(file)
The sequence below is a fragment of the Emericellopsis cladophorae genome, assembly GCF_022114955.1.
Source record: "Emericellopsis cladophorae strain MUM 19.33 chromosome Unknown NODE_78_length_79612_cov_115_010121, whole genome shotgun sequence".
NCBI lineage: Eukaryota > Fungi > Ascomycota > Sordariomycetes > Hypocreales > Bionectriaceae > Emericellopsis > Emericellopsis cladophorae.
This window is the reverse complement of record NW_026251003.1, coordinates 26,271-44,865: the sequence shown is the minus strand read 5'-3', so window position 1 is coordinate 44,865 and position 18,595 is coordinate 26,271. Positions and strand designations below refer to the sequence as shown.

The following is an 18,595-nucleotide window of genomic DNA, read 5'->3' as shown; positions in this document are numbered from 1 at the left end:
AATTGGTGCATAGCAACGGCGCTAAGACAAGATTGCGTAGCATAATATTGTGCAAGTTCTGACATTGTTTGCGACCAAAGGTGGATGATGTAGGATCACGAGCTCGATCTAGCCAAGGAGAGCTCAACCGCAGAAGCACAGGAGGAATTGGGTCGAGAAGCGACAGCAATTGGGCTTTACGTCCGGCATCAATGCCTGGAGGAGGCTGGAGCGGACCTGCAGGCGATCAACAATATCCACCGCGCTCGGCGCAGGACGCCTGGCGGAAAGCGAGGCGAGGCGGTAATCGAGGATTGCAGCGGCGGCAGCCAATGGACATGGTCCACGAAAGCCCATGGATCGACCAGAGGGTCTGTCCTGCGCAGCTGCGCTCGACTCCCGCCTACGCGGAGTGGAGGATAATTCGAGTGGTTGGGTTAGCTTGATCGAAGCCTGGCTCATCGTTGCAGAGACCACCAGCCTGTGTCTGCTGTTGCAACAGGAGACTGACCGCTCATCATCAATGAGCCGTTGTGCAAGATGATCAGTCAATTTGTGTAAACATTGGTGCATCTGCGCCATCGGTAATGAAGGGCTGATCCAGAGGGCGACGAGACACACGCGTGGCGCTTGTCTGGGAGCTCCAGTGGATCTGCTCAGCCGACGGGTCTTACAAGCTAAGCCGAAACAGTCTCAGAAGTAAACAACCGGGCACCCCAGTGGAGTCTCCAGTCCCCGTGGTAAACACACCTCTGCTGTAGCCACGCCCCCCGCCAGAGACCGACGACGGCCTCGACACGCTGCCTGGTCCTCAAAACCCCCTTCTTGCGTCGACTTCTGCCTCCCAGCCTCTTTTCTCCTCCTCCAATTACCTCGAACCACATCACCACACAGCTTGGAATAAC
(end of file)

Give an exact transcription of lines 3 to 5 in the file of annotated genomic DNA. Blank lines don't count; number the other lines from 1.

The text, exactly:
NCBI lineage: Eukaryota > Fungi > Ascomycota > Sordariomycetes > Hypocreales > Bionectriaceae > Emericellopsis > Emericellopsis cladophorae.
This window is the reverse complement of record NW_026251003.1, coordinates 26,271-44,865: the sequence shown is the minus strand read 5'-3', so window position 1 is coordinate 44,865 and position 18,595 is coordinate 26,271. Positions and strand designations below refer to the sequence as shown.

The following is an 18,595-nucleotide window of genomic DNA, read 5'->3' as shown; positions in this document are numbered from 1 at the left end: